Alright... these guys have a very cool special tweak to their stat line, one that should in theory be amazing right now. They have a 3+ invulnerable save, which really helps when taking hits from really scary shots like the Ion Cannon, Demolisher Cannon, Missile Launchers, etc. This is fantastic, and shouldn't be discounted. The only issue is that it falls apart when facing down small arms fire. Since the 3+ invulnerable is no different than a 3+ armor save against just about every piece of small arms, it's basically pointless in that scenario. This means you pay a lot for a model which gains nothing in terms of offense or defense in most cases, since small arms or mass high strength, crap AP reigns supreme in the meta currently. So while they gain some points for being awesome against heavy hitter lists, they just can't hold up against even the most basic of problems for marines... which is quantity of fire.
While this isn't always the greatest of perks, the unit snags a nice Initiative 5 score. This is great for the purpose of being both defensive and offensive. Defensive in the sense that you get to be offensive before most anyone gets to be offensive, or generally at worst simultaneous. Offensive for the fact of... well, you kill them before they kill you, and that's always a perk a good killy unit enjoys. It's also handy should the unit ever be require to take an Initiative test. Rare though it may be, they do occur on occasion, so its nice to have that buff at your back. We'll get into this a little later, but the unit can incorporate this bolstered initiative score very nicely. They loose a little bit for the buff not synthesizing with their real power (i.e. shooting), but it's not a terrible means of keeping the unit safe in the event of being assaulted.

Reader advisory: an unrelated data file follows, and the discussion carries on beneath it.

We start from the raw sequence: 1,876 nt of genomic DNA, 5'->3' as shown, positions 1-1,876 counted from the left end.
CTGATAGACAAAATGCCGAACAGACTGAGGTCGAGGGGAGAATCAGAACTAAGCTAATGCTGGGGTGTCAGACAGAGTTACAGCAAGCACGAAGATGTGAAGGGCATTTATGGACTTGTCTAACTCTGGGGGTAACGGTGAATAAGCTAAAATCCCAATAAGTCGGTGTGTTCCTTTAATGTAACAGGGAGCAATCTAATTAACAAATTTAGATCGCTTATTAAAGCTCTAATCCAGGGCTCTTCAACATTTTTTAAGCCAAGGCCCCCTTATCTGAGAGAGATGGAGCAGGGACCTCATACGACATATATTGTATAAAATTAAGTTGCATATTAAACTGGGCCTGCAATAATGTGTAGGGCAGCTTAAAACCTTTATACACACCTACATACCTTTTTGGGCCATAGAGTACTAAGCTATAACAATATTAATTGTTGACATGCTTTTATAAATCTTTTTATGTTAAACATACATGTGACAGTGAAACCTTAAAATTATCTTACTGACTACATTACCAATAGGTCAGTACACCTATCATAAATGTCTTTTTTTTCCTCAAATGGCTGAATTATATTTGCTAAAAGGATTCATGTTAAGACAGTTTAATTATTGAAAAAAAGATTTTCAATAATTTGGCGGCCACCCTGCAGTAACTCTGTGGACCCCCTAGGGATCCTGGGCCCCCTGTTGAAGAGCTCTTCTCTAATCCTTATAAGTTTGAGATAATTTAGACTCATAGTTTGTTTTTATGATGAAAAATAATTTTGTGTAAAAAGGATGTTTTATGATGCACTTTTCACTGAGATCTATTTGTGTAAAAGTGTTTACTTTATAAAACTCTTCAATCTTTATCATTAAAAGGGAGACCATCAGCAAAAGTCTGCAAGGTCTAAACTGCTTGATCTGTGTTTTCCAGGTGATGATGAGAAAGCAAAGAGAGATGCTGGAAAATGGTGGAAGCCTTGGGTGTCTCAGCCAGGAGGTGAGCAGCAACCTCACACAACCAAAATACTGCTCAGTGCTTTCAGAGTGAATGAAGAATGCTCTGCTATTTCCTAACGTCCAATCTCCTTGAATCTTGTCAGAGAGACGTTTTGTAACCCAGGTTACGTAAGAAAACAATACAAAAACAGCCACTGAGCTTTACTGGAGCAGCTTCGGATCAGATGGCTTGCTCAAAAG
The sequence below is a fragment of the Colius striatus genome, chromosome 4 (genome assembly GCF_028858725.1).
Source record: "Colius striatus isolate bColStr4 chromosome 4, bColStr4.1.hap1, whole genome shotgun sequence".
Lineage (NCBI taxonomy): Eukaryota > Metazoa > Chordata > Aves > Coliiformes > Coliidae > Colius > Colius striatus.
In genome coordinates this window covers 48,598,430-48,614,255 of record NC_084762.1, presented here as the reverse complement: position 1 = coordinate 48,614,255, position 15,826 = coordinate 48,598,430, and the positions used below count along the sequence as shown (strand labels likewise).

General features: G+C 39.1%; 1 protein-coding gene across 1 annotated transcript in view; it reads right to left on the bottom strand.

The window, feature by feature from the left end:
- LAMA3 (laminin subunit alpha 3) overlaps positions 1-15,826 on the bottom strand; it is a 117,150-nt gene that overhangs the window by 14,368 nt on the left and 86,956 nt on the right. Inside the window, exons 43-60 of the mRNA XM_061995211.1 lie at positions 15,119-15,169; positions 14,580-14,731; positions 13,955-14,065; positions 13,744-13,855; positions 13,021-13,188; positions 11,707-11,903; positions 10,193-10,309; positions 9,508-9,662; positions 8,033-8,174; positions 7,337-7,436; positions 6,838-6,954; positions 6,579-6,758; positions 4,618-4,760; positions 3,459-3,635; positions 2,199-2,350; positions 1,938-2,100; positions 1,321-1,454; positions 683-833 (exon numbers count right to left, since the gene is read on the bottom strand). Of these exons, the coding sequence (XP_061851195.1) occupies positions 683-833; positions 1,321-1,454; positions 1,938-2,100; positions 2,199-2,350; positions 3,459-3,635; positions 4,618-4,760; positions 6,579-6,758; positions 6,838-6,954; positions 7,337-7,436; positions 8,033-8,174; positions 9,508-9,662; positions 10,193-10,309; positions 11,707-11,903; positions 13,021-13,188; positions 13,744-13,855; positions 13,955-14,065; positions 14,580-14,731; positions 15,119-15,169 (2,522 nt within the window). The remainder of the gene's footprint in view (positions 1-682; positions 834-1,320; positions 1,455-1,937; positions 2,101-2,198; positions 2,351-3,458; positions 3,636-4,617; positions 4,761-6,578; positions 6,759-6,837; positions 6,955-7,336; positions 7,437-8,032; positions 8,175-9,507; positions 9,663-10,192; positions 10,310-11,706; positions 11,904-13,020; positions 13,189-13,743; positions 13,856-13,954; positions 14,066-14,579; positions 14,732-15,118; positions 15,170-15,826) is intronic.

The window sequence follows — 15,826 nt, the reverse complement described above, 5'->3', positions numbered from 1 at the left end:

As far as foot based assault marines go, these guys are pretty well second to none. They can reliable get to their opponent, and have plenty of attacks when they make it their thanks to Rage. The problem here comes about when the unit doesn't get the charge. This means they lose out on both Furious Charge, and Rage, making them nothing more than WS5 assault marines. Not terribly great in and among the plethora of shooting units of 6th edition. If they can make it there, they'll do some work... the trouble is getting them there. The Icon of Wrath helps, but we'll cover that in wargear.
This unit basically only has one special rule, and it's really all it needs. Feel no Pain. You really can't complain about it, and I can't say enough about it. Their only other real special rule comes about with the Icon, granting the unit Fear... but it's such an unimpressive rule to pay for. If it were free and built in, it'd be a great little boon, but paying for the rule just isn't worth the points unless you expect to be assaulted by anything others than Marines or Fearless units.